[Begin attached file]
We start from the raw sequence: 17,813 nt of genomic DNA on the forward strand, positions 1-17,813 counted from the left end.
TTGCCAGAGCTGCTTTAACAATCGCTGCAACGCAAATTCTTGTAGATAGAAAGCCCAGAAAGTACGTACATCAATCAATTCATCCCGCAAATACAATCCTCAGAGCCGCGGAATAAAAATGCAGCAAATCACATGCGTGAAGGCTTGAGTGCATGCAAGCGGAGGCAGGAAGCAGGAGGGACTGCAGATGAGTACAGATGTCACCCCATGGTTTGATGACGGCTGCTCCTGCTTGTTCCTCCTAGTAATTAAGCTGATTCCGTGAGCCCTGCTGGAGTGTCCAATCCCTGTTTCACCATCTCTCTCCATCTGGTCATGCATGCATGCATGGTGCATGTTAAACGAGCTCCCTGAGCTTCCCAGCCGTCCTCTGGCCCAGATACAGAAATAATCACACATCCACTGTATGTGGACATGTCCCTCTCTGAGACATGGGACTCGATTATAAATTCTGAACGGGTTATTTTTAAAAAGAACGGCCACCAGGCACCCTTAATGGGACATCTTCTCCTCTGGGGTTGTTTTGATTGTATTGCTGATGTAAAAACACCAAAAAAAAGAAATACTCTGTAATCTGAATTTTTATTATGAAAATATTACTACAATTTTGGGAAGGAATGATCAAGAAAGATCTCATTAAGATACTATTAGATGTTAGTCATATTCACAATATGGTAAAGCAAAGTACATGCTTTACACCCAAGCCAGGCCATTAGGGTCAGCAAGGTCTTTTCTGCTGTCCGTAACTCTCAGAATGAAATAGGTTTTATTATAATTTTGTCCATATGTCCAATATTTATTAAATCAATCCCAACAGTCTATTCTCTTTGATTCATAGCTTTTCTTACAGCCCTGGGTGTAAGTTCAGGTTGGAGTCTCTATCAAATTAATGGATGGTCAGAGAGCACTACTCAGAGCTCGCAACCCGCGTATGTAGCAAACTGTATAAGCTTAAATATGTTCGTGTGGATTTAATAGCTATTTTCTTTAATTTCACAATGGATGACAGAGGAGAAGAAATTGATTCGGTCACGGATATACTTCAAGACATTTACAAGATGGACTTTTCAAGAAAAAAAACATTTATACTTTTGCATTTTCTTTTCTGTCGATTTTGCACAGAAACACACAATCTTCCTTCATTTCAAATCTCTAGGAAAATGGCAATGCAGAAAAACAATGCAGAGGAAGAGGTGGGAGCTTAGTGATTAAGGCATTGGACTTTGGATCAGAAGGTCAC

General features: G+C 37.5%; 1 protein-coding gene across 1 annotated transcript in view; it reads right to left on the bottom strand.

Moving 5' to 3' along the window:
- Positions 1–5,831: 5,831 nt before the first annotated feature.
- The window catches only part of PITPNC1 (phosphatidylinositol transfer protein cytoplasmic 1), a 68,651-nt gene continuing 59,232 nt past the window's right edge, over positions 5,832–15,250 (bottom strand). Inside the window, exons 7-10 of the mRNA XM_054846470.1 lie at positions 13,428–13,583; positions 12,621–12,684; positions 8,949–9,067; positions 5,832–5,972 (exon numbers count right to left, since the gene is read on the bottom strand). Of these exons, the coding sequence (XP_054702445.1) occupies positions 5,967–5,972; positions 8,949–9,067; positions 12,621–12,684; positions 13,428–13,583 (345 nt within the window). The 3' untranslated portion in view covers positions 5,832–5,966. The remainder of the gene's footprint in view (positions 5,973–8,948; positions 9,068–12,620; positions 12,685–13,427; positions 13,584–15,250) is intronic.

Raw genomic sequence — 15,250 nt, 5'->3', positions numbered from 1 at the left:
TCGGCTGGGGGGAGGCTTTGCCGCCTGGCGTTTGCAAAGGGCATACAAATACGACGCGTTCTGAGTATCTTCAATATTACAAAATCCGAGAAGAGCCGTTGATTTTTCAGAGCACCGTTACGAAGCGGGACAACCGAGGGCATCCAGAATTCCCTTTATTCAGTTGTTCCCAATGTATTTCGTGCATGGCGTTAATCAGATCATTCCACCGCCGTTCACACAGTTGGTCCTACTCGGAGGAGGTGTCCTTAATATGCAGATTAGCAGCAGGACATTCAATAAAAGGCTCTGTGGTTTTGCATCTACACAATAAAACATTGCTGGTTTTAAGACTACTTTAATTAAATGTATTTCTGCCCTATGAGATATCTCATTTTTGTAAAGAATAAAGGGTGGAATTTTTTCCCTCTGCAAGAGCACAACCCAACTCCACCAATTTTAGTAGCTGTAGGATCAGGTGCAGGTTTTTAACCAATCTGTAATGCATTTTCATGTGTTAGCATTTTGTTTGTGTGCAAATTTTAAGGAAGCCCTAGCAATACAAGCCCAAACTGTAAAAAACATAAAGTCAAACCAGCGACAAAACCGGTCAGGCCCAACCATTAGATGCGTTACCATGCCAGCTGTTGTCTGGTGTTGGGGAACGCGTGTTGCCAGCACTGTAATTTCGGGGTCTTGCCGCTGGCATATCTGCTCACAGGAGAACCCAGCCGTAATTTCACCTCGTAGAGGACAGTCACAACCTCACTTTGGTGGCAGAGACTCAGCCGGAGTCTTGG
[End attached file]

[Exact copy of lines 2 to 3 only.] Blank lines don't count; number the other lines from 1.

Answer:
TTGCCAGAGCTGCTTTAACAATCGCTGCAACGCAAATTCTTGTAGATAGAAAGCCCAGAAAGTACGTACATCAATCAATTCATCCCGCAAATACAATCCTCAGAGCCGCGGAATAAAAATGCAGCAAATCACATGCGTGAAGGCTTGAGTGCATGCAAGCGGAGGCAGGAAGCAGGAGGGACTGCAGATGAGTACAGATGTCACCCCATGGTTTGATGACGGCTGCTCCTGCTTGTTCCTCCTAGTAATTAAGCTGATTCCGTGAGCCCTGCTGGAGTGTCCAATCCCTGTTTCACCATCTCTCTCCATCTGGTCATGCATGCATGCATGGTGCATGTTAAACGAGCTCCCTGAGCTTCCCAGCCGTCCTCTGGCCCAGATACAGAAATAATCACACATCCACTGTATGTGGACATGTCCCTCTCTGAGACATGGGACTCGATTATAAATTCTGAACGGGTTATTTTTAAAAAGAACGGCCACCAGGCACCCTTAATGGGACATCTTCTCCTCTGGGGTTGTTTTGATTGTATTGCTGATGTAAAAACACCAAAAAAAAGAAATACTCTGTAATCTGAATTTTTATTATGAAAATATTACTACAATTTTGGGAAGGAATGATCAAGAAAGATCTCATTAAGATACTATTAGATGTTAGTCATATTCACAATATGGTAAAGCAAAGTACATGCTTTACACCCAAGCCAGGCCATTAGGGTCAGCAAGGTCTTTTCTGCTGTCCGTAACTCTCAGAATGAAATAGGTTTTATTATAATTTTGTCCATATGTCCAATATTTATTAAATCAATCCCAACAGTCTATTCTCTTTGATTCATAGCTTTTCTTACAGCCCTGGGTGTAAGTTCAGGTTGGAGTCTCTATCAAATTAATGGATGGTCAGAGAGCACTACTCAGAGCTCGCAACCCGCGTATGTAGCAAACTGTATAAGCTTAAATATGTTCGTGTGGATTTAATAGCTATTTTCTTTAATTTCACAATGGATGACAGAGGAGAAGAAATTGATTCGGTCACGGATATACTTCAAGACATTTACAAGATGGACTTTTCAAGAAAAAAAACATTTATACTTTTGCATTTTCTTTTCTGTCGATTTTGCACAGAAACACACAATCTTCCTTCATTTCAAATCTCTAGGAAAATGGCAATGCAGAAAAACAATGCAGAGGAAGAGGTGGGAGCTTAGTGATTAAGGCATTGGACTTTGGATCAGAAGGTCAC

General features: G+C 37.5%; 1 protein-coding gene across 1 annotated transcript in view; it reads right to left on the bottom strand.